The year every child must be proficient has arrived
In 1948 George Orwell wrote 1984, his famous indictment of the totalitarian state that made 1984 a dreaded year for me.
Another dreaded year is 2014. This time the cause of the dread is the U.S. Congress and its 1,000-plus-page No Child Left Behind Act of 2001 (NCLB), which became law in 2002.
NCLB required that, by 2014, every public school student be proficient in math and reading, or else. “The goal set by Congress of 100-percent proficiency by 2014 is an aspiration. It is akin to a declaration of belief. Yes, we do believe that all children can learn and should learn. But as a goal it is utterly out of reach,” observed Diane Ravitch in her 2010 book, The Death and Life of the Great American School System. No one has ever achieved it.
Students with special needs, English-language learners, homeless children, and, in Ravitch’s words, “children lacking in any societal advantage, and students who have every societal advantage but are not interested in their school work,” must all demonstrate their proficiency on standardized tests. Any school that falls short—where one or more children fails to achieve a proficient score—is defined as “low performing,” a failure. The consequences: schools closed, teachers fired and educations disrupted.
The year 2014 is here. As predicted, thousands of schools and school districts have earned the label of “low performing,” including all the schools in the state of Vermont. Vermont demonstrates the absurdity of the law. According to Rebecca Holcombe, Vermont's secretary of education, measures of school quality that are more robust than the NCLB-mandated standardized tests indicate that Vermont’s is one of the most effective school systems in the country. For example, Vermont consistently performs at the highest level on the National Assessment of Educational Progress and has the best graduation rate of any state. When 12 different education performance indicators are used, Vermont comes out third in the nation.
In August of this year, complying with the requirements of failing to meet 100-percent proficiency, Holcombe wrote to the parents of all students enrolled in that state’s public schools, informing them that, according to the U.S. Department of Education, all of the schools in her state were underperforming. Further along in her letter, though, Holcombe stated that, “The Vermont Agency of Education does not agree with this federal policy, nor do we agree that all of our schools are low performing.”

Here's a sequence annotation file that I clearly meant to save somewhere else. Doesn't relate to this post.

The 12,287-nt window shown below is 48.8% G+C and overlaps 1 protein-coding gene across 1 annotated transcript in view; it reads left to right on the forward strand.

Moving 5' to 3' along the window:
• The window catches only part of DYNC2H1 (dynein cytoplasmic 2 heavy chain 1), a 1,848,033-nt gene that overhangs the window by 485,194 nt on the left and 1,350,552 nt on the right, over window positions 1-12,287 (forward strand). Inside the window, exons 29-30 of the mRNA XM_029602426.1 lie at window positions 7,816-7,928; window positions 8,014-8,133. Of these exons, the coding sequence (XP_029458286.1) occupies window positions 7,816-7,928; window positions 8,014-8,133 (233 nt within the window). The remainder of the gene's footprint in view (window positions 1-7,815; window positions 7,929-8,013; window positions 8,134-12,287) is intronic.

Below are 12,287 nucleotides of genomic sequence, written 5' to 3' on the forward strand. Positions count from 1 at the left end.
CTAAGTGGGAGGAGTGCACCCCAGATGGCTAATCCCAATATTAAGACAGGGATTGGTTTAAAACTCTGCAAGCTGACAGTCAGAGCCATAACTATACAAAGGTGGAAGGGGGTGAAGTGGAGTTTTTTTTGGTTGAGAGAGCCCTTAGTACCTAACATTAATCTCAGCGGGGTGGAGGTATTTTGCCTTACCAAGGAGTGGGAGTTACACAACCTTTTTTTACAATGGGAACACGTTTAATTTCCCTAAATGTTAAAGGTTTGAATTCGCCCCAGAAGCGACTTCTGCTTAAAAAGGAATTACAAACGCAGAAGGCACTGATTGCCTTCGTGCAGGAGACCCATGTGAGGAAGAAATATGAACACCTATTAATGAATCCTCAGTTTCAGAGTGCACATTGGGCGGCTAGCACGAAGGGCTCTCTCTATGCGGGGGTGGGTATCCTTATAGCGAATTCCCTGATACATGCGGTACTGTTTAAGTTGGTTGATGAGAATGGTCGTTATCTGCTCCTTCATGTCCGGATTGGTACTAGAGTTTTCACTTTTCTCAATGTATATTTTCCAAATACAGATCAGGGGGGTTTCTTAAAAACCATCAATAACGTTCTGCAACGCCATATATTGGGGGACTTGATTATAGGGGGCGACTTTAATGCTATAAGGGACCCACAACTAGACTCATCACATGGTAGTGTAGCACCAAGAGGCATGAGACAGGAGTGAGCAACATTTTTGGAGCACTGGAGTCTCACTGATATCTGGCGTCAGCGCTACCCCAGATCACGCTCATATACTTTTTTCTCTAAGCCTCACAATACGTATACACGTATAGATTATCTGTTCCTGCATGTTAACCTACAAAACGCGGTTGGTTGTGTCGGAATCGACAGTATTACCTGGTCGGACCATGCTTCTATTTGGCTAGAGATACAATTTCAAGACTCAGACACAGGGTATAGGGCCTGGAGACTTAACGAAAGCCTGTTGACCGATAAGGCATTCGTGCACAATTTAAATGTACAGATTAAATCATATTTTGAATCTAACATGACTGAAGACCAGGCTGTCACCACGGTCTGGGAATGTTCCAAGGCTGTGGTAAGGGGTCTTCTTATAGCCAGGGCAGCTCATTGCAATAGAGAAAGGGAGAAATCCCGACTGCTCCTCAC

In noting that NCLB had not closed the gap for children living in poverty, she called for a “different approach that actually works,” and included a description of how Vermont would evaluate school quality, taking an approach with a broader vision than the one set out in federal policy.
For now, the majority of states will escape the failure label because they elected to get waivers exempting them from meeting this unattainable goal in exchange for using test scores to evaluate teachers, another punitive policy.
The law was built on faulty reasoning, disrespect for educators, disregard for the many factors that affect learning and distaste for investing in human beings. It promised a significant infusion of federal funds which has never materialized. NCLB changed the federal government’s role from a source of funds to support the extra costs associated with educating children living in poverty to a heavy-handed judge of educational quality. It was a power grab from local communities, which are the primary funders of their public schools, and from local boards of education, the bodies responsible for accountability.
The law did not improve education; it undermined public confidence in this crucial resource for our democracy. Who builds a system based on an unattainable goal and attaches significant and damaging consequences to not achieving that goal? Who benefits when the day of reckoning arrives and the predicted failure occurs? It is not school children.
The narrative of failure attached to NCLB’s focus on judgment will stand unless challenged every day by education leaders like Vermont’s Holcombe, parents who know that their children are learning, teachers who know they are effective, and political leaders who can acknowledge that politically motivated goals can produce terrible public policies. It is the law that has failed, not the schools.
2014 is here. We can't wait any longer to reject this faulty and damaging system!
Susie Kaeser is a longtime resident of Cleveland Heights and the former director of Reaching Heights. She serves on the national board of Parents for Public Schools.